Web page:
November 10-15

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ACR Convergence 2023

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Home // Learn to recognize dermatologic changes in patients of color with rheumatic disease

Learn to recognize dermatologic changes in patients of color with rheumatic disease


4 minutes

Lisa Zickuhr, MD
Lisa Zickuhr, MD

Everything you learned about recognizing dermatologic manifestations of rheumatologic diseases in medical school, residency, and fellowship is off the mark. Not wrong, just incomplete.

Most textbook or lecture descriptions and images of lupus, scleroderma, psoriasis, and other cutaneous signs of rheumatologic diseases as well as post inflammatory hyperpigmentation are based on patients of largely European descent who have light-colored skin. And white skin is only one subset of the human color palette that clinicians see every day.

“When we think of scleroderma, we’re all taught to picture a 40/50-year-old Caucasian female with skin thickening who also has Raynaud’s,” explained Lisa Zickuhr, MD, Assistant Professor of Medicine within the Division of Rheumatology at Washington University School of Medicine. “But if your patient has a darker skin tone, you may not notice the early changes of Raynaud’s because it doesn’t match what you were taught to look for. In patients with darker skin tones, Raynaud’s may look dusky as opposed to going through the triphasic color changes of white, blue, then red.”

Dr. Zickuhr will moderate a session exploring the challenges of recognizing symptomatic changes in skin of color titled Picture It: Skin Findings in Patients of Color with Rheumatic Disease. The session, which will be held from 2 – 2:30 p.m. ET Saturday, Nov. 6, will also review techniques to improve recognition and diagnosis in skin of color.

“Medicine, generally speaking, is pattern recognition,” Dr. Zickuhr said. “That holds especially true for fields like rheumatology where clinical diagnosis is so central to what we do. Rheumatology doesn’t have a lot of gold standard lab tests, it’s all about the history and physical exam, making what you are trained to see and interpret matter. Yes, you can train your eyes to see patterns in all skin tones on your own, but that’s extra work and more difficult than if you learned the foundation to recognize patterns across various skin tones during medical school, residency, and fellowship.”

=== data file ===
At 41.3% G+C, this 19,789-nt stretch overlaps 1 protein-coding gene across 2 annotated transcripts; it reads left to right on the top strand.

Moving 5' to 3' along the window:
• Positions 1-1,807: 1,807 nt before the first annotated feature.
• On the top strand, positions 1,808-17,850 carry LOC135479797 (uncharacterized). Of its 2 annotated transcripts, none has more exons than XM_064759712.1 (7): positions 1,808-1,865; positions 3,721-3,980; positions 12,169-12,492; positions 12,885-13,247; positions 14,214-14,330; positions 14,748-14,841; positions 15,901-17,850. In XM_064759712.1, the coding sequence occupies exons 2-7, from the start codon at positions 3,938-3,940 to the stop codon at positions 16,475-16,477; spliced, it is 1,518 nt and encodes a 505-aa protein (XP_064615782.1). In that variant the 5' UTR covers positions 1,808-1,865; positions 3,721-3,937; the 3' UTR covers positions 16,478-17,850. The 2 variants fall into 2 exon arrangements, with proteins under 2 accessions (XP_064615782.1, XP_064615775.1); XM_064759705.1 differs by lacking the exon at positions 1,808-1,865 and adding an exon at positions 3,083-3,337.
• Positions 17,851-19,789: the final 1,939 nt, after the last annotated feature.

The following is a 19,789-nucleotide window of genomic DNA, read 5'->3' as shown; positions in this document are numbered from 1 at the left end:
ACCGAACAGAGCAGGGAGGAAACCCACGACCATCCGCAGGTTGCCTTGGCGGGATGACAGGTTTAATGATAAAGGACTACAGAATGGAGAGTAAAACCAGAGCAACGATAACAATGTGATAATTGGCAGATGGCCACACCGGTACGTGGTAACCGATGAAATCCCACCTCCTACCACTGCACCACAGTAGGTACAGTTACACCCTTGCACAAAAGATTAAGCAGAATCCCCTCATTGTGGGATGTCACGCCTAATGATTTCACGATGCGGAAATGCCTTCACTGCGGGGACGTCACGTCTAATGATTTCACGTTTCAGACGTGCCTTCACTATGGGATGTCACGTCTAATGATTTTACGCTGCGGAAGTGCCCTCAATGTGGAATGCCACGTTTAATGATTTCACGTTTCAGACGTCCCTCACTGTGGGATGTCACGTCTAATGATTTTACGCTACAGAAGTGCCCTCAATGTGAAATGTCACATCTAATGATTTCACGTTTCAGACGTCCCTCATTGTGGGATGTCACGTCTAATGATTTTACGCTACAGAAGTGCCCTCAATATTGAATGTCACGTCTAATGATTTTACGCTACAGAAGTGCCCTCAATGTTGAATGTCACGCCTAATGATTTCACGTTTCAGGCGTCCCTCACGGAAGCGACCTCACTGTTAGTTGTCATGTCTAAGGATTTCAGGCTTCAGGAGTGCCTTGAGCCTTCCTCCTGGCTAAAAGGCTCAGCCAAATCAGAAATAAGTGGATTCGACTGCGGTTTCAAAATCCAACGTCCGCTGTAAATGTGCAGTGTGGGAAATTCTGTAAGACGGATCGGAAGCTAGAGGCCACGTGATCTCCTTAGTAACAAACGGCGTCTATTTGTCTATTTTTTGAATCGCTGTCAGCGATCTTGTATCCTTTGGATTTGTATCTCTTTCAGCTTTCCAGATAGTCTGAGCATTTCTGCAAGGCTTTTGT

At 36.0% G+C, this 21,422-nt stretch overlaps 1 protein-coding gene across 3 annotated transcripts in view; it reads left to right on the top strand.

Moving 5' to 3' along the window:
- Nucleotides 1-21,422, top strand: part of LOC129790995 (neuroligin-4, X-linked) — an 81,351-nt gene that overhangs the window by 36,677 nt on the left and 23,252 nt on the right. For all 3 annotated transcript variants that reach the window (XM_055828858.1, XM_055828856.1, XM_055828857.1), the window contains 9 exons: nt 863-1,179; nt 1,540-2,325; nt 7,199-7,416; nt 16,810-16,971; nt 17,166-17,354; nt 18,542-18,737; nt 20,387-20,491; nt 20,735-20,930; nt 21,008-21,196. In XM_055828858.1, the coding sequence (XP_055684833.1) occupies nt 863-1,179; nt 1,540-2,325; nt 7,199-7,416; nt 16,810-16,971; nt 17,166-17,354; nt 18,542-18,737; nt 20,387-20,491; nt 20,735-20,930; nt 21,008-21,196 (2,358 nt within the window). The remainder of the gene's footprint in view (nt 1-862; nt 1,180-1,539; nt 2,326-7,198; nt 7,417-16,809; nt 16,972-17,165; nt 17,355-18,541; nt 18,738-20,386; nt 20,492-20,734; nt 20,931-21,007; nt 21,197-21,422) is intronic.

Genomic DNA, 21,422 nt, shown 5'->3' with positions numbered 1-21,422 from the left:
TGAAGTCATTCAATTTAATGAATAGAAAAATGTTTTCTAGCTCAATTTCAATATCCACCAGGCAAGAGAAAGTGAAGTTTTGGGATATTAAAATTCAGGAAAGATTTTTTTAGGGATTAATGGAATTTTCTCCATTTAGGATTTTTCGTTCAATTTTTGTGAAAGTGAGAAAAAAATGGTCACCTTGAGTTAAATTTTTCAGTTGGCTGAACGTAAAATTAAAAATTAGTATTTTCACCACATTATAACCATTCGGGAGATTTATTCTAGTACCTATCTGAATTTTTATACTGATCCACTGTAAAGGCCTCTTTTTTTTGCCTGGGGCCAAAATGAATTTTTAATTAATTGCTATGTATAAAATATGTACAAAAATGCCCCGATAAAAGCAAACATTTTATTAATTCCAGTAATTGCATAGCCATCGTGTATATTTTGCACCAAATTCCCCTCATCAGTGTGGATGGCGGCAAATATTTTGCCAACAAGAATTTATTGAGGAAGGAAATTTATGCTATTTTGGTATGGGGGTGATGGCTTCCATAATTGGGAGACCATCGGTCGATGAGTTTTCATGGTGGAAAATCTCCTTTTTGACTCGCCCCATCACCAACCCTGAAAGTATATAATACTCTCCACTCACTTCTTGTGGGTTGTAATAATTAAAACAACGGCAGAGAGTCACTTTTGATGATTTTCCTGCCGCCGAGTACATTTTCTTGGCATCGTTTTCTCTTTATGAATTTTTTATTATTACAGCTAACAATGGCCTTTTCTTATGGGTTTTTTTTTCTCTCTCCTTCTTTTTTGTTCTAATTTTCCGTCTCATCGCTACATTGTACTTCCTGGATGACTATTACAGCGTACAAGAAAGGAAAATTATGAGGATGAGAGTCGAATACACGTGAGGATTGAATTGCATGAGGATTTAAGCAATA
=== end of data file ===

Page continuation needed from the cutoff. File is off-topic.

It’s not just about recognizing patterns, it’s about improving diagnostic skills and patient outcomes, she said. Patients of color disproportionately suffer from the skin manifestations of lupus and many other rheumatic diseases. Many factors contribute to this disparity, some of which are beyond the rheumatologist’s ability to change. But it is possible to improve clinicians’ skills and comforts in assessing rashes and other skin changes in patients of color.

A patient’s underlying skin tone can affect the cutaneous manifestations of rheumatic diseases as diverse as cutaneous lupus, dermatomyositis, sarcoidosis, rheumatoid arthritis, systemic sclerosis, and many others. Patients of color who have scleroderma, for example, tend to develop symptoms at an earlier age and have more severe disease than similar white patients. Patients of color are more likely to have interstitial lung disease and pulmonary hypertension.

“Patients of color with scleroderma are probably going to have more severe disease and more significant disease. Likewise with lupus,” Dr. Zickuhr said. “Race and ethnicity have important influences in how diseases manifest overall, including in the skin.”

Just as artificial intelligence systems that are trained on incomplete data sets are less likely to reach the appropriate conclusions when assessing more complete data, rheumatology clinicians trained to recognize signs and symptoms in light colored skin could miss those same markers in skin of color.

“I’ve had this experience with my own patients,” Dr. Zickuhr said. “They’ve had to teach me what to look for because I was not taught how to approach cutaneous manifestations among patients with skin of color in my own training. The first step is acknowledging that you have a clinical deficiency. That can open a door leading to new learning that will benefit the care you are providing to patients.”


If you haven’t registered for ACR Convergence 2021, register today to access all of the valuable content during the meeting, November 3–10. Registration also includes on-demand access to the virtual platform (session recordings, Poster Hall, Community Hubs, and ShowRheum) until March 11, 2022.